Today is Women’s Equality Day as well as the centennial anniversary of women's right to vote. After almost seventy years of suffragist agitation, the hard-won victory and ratification of the 19th Amendment to the Constitution took place on August 26, 1920. For the first time, American citizens could no longer be prohibited from voting based on gender.
This anniversary is a widely celebrated milestone in American history, and it truly was a pivotal accomplishment, but like many other decisions made during that time, it favored white, middle-class women over all women. Due to racial discriminatory Jim Crow and immigration laws, BIPOC women were denied voting rights.
In fact, it wasn’t until the Voting Rights Act of 1965 that the federal government prohibited racial discrimination in voting, thus making it available to all women regardless of their background or skin color – 45 years after their white counterparts. Shockingly, the fight continues today as we, all across the nation, battle discriminatory practices that disproportionately affect people of color.
As we deal with the global pandemic and the racial unrest that continues to plague our country, voting has never been more critical. We are arguably facing the most consequential election of our time. It is our duty and our right to make our voices count and empower leaders who advocate for the equality of all people. Our votes are voices in action.
On November 3, 2020, millions of Americans will mobilize to help write the next chapter in our history. Casting or sending in our ballot, however, is not just electing the person we want to represent the White House; it also represents our stance on reproductive and civil rights; racial, climate and economic justice. A true democracy exists when we all participate, and as voters, it's our job to advocate for the issues that matter most.
With only 68 days left until Election Day, we’ve gathered inspiring words from 10 female changemakers who marched, sacrificed and resisted the system to provide women the freedoms that we have today. When we exercise our right to vote this year, we'll do so by remembering the spirit of these powerful ladies. We'll vote like our rights depend on it (because they do!).
"Every great dream begins with a dreamer. Always remember, you have within you the strength, the patience, and the passion to reach for the stars to change the world."
― Harriet Tubman, abolitionist, antislavery activists and safe house known as the Underground Railroad.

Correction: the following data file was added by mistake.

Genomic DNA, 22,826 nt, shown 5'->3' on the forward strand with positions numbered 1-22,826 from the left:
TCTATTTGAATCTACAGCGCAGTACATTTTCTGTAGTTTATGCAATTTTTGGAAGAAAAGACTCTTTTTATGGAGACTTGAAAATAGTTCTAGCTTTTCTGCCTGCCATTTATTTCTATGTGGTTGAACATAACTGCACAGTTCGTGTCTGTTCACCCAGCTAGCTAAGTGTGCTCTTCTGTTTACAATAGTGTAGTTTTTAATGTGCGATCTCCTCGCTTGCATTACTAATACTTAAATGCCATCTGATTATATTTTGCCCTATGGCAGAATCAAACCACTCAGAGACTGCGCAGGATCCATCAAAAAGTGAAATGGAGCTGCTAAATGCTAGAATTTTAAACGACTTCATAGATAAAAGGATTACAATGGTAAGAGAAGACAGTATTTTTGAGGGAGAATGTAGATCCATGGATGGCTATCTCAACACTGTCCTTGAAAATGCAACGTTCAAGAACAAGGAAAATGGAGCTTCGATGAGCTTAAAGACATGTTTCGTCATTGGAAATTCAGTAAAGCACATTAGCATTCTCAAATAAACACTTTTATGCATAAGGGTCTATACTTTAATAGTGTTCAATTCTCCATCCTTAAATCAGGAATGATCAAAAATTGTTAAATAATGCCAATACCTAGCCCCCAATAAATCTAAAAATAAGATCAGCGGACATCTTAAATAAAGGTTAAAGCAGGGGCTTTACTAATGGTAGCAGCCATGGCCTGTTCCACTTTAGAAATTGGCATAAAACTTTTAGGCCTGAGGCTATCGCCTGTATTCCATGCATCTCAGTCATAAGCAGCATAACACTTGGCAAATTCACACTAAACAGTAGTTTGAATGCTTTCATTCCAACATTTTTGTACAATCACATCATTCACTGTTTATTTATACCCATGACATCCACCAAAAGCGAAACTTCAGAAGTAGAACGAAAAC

"Some of us are becoming the men we wanted to marry."
― Gloria Steinem, feminist, journalist, and social-political activist who became nationally recognized as a leader and a spokeswoman for the American feminist movement in the late 1960s and early 1970s.
"Come, come, my conservative friend, wipe the dew off your spectacles, and see that the world is moving.."
― Elizabeth Cady Staton, suffragist, social activist, abolitionist, and leading figure of the early women's rights movement.
"Men, their rights, and nothing more; women, their rights, and nothing less."
― Susan B. Anthony, social reformer and women's rights activist who played a pivotal role in the women's suffrage movement.
"I never doubted that equal rights was the right direction. Most reforms, most problems are complicated. But to me there is nothing complicated about ordinary equality."
― Alice Paul, suffragist, feminist, and women's rights activist, and one of the main leaders and strategists of the campaign for the Nineteenth Amendment to the U.S. Constitution.
“I am no longer accepting the things I cannot change. I am changing the things I cannot accept.”
― Angela Davis, feminist, scholar, political activist and author who emerged as a prominent counterculture activist in the 1960s.
"I cannot help wondering sometimes what I might have become and might have done if I had lived in a country which had not circumscribed and handicapped me on account of my race, that had allowed me to reach any height I was able to attain."
– Marry Church Terrell, first African-American woman to earn a college degree, and became known as a national activist for civil rights and suffrage.
"A wife should no more take her husband's name than he should hers. My name is my identity and must not be lost."
– Lucy Stone, early advocate of antislavery and women's rights who is known for keeping her own name after marriage.
“If women want rights more than they got, why don't they just take them, and not be talking about it.”
– Sojourner Truth, African American evangelist, abolitionist, women’s rights activist and author who lived a miserable life as a slave.
"The way to right wrongs is to turn the light of the truth upon them."
– Ida B. Wells-Barnett, investigative journalist, educator, and an early leader in the civil rights movement. She was one of the founders of the National Association for the Advancement of Colored People.
Don’t forget to check your registration status at VOTE.ORG. In California and most states, vote-by-mail ballots will be mailed to each vote prior to November 3, 2020, in addition to offering in-person voting locations. In Texas, Louisiana, Mississippi, Tennessee, South Carolina and Indiana, voting by mail if only permitted with a "valid" excuse (the pandemic doesn’t count).